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Thread: Integration problem

  1. #1
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    Integration problem

    Can anyone help me to get $\displaystyle S(x)$ from

    $\displaystyle
    S^{'} (x)=x^{-b} e^{ -a x}
    $
    $\displaystyle x>0$

    If I tryed to use integration by parts, by I can't figure put, what to call $\displaystyle f$ and $\displaystyle g$. And Maple does not give me anything to go with.
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  2. #2
    Super Member redsoxfan325's Avatar
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    Quote Originally Posted by Mourits View Post
    Can anyone help me to get $\displaystyle S(x)$ from

    $\displaystyle
    S^{'} (x)=x^{-b} e^{ -a x}
    $
    $\displaystyle x>0$

    If I tryed to use integration by parts, by I can't figure put, what to call $\displaystyle f$ and $\displaystyle g$. And Maple does not give me anything to go with.
    If it's a definite integral (from $\displaystyle 0$ to $\displaystyle \infty$), then the answer is $\displaystyle a^{b-1}\Gamma(1-b)$, and I can show that, but I'm not sure how to solve the indefinite integral to find $\displaystyle S(x)$. Wolfram Alpha gives this answer, but I don't know how to get there at the moment.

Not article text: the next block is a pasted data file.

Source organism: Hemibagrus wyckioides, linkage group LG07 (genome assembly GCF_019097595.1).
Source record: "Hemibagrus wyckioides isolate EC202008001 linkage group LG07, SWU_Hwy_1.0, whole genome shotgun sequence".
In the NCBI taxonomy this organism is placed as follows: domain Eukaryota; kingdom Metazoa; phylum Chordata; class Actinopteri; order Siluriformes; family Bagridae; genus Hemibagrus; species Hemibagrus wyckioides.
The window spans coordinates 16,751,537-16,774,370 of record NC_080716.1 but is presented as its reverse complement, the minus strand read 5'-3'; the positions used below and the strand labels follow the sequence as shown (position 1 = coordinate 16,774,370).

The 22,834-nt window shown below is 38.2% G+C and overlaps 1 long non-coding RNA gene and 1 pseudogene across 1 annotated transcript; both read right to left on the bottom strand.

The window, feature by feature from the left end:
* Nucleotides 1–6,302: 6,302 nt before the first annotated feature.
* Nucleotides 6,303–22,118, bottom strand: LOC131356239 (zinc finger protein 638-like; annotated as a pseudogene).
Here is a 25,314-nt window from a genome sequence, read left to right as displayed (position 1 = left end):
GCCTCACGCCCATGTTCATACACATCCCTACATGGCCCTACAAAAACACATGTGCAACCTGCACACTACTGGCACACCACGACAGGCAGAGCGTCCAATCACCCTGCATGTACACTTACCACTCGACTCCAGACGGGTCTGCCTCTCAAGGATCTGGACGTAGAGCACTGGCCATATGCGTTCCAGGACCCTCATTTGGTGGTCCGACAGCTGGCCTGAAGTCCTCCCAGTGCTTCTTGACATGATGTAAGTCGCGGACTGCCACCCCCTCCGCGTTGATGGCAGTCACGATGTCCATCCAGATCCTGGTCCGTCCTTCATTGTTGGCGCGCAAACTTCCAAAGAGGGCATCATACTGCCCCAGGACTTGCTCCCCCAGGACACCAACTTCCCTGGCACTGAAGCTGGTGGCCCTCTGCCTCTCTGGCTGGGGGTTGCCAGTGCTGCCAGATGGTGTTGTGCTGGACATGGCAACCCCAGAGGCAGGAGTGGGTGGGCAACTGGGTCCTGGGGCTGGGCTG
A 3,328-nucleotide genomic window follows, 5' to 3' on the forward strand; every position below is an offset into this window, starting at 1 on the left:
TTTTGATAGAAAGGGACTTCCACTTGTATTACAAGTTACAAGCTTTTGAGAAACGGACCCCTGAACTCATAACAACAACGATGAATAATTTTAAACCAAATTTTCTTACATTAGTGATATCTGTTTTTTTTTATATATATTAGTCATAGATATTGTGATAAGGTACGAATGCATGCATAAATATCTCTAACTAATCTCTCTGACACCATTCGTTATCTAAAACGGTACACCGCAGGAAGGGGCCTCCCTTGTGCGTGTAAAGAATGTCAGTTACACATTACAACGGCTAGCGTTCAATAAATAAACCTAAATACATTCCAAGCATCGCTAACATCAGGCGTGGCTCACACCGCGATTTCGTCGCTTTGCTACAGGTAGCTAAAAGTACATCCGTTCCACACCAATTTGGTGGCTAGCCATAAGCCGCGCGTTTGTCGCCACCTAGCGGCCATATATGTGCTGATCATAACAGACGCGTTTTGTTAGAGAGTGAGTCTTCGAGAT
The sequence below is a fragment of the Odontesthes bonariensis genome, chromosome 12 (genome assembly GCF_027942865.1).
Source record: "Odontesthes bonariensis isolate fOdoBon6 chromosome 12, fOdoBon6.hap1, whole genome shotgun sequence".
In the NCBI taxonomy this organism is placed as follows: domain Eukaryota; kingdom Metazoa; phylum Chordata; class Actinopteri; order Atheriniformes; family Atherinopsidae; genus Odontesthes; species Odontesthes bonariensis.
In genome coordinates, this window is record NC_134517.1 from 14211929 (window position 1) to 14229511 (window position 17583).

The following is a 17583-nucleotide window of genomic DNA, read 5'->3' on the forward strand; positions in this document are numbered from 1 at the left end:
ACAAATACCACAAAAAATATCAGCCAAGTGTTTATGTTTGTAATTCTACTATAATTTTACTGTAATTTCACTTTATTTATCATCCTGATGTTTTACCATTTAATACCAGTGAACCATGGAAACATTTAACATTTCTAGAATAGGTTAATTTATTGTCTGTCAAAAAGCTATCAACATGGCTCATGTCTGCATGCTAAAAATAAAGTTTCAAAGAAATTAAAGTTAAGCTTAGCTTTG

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  3. #3
    Super Member Deadstar's Avatar
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    Quote Originally Posted by redsoxfan325 View Post
    If it's a definite integral (from $\displaystyle 0$ to $\displaystyle \infty$), then the answer is $\displaystyle a^{b-1}\Gamma(1-b)$, and I can show that, but I'm not sure how to solve the indefinite integral to find $\displaystyle S(x)$. Wolfram Alpha gives this answer, but I don't know how to get there at the moment.
    I think your definite integral answer is the one he is after but... As for the indefinite one.

    Express $\displaystyle e^{-ax}$ as a power series and integrate etc...

    Should end up with...

    $\displaystyle x^{b+1} \sum_{n=0}^{\infty} \frac{(-ax)^n}{(b+n+1)n!}$

    But I'm not sure how to complete it from there!
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  4. #4
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    Supposing we are actually interested in the definite integral... in case Mourits needs to see how to arrive at that answer.

    By letting $\displaystyle x=t$ and $\displaystyle a=s$, we can see this is just a Laplace transform:

    $\displaystyle \int_0^{\infty} x^{-b} e^{-ax} \, dx = \int_0^{\infty} t^{-b} e^{-st} \, dt = \mathcal{L} \{ t^{-b} \}$

    Using a Laplace transform table, we get

    $\displaystyle \mathcal{L} \{ t^{-b} \} = \frac{\Gamma(-b+1)}{s^{-b+1}} = \frac{\Gamma(1-b)}{a^{1-b}} \qquad \mbox{for }b<1 \mbox{ and } a>0$
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  5. #5
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    Thanks
    Last edited by Mourits; Jun 10th 2010 at 10:17 PM.
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